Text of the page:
|Beautiful Losers by Leonard Cohen
||[Apr. 11th, 2003|01:03 am]
Okay, forgive my total inability to write book reports. Beautiful Losers is the first-, second-, and third- person memoir of a soul-searching, saint-seeking historian who has let slip away everything that was important in his life: his childhood friend and fellow orphan, F., and his late wife, Edith. He desperately clings to the pursuit of knowledge while fighting with his memories; specifically, he thirsts for knowledge of
an Iroqois saint with whom his wife had identified. Reading over his shoulder was F., who appeared disinterested and seemed to devote most of his energy to teaching our protagonist his lecherous ways, when he's not busy being lecherous or playing in the political arena. The actual events of the book center around the romantic and erotic history of the bittersweet love triangle, but you get the feeling that these encounters are beside the point, as their bond grows dangerously strong. As the narrator gets closer to the truth (and farther from resolution), he begins to unravel, and the reader is removed more and more from the nature of his thoughts, until we don't recognize him as himself any longer.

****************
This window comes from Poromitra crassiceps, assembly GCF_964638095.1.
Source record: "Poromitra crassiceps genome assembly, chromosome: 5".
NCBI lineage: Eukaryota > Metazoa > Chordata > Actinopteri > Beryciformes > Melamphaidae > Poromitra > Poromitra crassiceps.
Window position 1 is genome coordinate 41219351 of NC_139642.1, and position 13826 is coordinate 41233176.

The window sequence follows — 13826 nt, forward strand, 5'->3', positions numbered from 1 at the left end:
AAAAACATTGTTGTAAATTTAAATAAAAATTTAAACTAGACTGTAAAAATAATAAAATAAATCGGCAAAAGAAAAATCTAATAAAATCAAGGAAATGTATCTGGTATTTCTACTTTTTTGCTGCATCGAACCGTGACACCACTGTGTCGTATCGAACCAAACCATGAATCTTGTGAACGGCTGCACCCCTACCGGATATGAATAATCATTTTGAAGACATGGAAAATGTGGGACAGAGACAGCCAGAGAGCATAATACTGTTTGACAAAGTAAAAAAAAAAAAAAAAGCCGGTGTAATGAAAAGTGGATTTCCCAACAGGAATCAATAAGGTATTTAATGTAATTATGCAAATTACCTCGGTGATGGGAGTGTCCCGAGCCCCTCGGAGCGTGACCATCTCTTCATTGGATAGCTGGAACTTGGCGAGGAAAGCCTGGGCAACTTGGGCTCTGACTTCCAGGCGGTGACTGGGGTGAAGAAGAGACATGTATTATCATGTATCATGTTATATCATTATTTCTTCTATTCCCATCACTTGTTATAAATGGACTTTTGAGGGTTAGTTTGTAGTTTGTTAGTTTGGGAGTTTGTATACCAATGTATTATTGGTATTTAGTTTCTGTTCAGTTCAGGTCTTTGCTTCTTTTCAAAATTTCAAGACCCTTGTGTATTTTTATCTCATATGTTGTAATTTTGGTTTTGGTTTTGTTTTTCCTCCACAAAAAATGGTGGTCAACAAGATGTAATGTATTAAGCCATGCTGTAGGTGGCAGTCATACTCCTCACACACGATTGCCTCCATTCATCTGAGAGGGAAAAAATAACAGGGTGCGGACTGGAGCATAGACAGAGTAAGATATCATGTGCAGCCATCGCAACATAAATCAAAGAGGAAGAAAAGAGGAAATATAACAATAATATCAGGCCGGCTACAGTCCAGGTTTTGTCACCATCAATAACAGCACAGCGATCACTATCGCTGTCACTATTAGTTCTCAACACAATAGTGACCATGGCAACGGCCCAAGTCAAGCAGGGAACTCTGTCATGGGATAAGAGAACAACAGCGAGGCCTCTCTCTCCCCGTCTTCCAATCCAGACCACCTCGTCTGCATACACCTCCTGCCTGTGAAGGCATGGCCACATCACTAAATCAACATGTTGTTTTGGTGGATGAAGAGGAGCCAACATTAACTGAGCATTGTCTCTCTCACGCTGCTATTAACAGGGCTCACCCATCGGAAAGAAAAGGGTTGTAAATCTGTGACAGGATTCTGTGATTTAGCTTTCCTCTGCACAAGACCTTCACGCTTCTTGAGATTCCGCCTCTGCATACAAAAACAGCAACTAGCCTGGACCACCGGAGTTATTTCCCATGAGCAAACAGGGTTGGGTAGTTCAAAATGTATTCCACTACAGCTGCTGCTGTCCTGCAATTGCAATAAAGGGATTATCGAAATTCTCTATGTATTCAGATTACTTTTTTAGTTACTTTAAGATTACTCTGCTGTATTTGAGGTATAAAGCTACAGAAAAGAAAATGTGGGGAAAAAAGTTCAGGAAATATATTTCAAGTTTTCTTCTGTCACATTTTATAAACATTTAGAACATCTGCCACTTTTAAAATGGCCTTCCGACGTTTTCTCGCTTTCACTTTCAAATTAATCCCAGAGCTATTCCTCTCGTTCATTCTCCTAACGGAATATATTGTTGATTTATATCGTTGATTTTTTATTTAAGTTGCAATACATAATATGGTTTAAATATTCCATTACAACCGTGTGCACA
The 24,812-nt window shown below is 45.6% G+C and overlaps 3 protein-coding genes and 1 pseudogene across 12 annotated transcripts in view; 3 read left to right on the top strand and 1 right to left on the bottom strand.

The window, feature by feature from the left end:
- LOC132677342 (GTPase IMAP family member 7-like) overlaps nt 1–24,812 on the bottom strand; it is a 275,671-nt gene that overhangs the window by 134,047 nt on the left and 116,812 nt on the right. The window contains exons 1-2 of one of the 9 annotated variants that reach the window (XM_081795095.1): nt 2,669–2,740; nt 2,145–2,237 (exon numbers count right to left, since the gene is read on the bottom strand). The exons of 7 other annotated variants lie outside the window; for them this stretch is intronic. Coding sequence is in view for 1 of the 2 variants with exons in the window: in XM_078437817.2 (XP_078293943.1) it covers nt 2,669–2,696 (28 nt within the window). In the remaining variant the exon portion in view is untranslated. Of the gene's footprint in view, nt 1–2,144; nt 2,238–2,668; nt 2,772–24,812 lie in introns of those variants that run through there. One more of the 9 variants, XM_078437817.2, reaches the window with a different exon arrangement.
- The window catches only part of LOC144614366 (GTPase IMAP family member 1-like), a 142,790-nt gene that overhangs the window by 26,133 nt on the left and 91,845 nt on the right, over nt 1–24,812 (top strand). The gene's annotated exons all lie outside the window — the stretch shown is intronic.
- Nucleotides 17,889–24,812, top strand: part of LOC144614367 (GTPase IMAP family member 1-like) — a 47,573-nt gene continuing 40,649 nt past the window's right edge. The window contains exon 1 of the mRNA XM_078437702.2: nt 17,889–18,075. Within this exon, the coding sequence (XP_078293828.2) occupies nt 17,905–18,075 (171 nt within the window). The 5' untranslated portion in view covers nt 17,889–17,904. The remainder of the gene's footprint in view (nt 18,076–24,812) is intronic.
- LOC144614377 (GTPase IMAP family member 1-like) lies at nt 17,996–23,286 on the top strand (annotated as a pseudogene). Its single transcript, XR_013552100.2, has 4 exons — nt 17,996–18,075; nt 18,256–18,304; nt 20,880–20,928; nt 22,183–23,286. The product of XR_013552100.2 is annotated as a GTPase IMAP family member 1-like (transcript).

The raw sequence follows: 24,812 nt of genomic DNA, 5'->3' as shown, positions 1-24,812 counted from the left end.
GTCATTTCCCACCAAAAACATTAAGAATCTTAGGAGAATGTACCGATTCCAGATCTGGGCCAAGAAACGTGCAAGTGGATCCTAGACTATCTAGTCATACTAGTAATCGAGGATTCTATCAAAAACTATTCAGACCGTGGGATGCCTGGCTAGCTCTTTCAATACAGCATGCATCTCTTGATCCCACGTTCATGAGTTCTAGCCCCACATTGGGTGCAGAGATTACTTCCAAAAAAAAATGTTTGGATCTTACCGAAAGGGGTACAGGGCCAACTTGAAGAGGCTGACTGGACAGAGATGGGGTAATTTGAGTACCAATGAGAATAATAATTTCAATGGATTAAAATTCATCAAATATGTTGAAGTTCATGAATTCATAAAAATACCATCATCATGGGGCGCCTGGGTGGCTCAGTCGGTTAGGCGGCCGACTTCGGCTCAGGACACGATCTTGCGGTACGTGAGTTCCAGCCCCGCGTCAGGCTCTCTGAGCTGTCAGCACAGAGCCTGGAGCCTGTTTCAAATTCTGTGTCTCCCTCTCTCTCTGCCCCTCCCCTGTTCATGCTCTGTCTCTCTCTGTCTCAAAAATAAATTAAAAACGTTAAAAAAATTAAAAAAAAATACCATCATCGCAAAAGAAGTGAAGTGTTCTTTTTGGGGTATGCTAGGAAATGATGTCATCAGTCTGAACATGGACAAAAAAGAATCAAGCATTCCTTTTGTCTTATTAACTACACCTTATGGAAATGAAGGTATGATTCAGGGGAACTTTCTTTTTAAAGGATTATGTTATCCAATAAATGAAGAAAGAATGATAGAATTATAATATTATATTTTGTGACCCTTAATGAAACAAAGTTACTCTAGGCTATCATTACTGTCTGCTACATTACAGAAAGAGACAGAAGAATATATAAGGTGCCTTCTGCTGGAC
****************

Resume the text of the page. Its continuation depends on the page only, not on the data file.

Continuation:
This story is told beautifully, with no word out of place, even if it DOES help if you can read French. (I can't.) I was turned inside out by sadness and longing, every moment I was reading it, but reading it was a tremendous reward in itself. Despite the cool, dark atmosphere and settings (a basement, a forest), there are rays of sunshine cutting through between the lines. I forgave the imagery and metaphors light-years beyond me and (I think) most of his audience, out of pure enjoyment - even if it doesn't make sense, it SOUNDS really good, right? I agree with Ben that Cohen's writing resembles Henry Miller's. I hadn't any idea Leonard Cohen was a top-five sort of writer who can adeptly switch styles (nearly every segment is written differently than the one before) and carry a story that won't disappoint you. If you're smarter than I am, then you REALLY should read this book - maybe you'll get it, and you can explain it to me.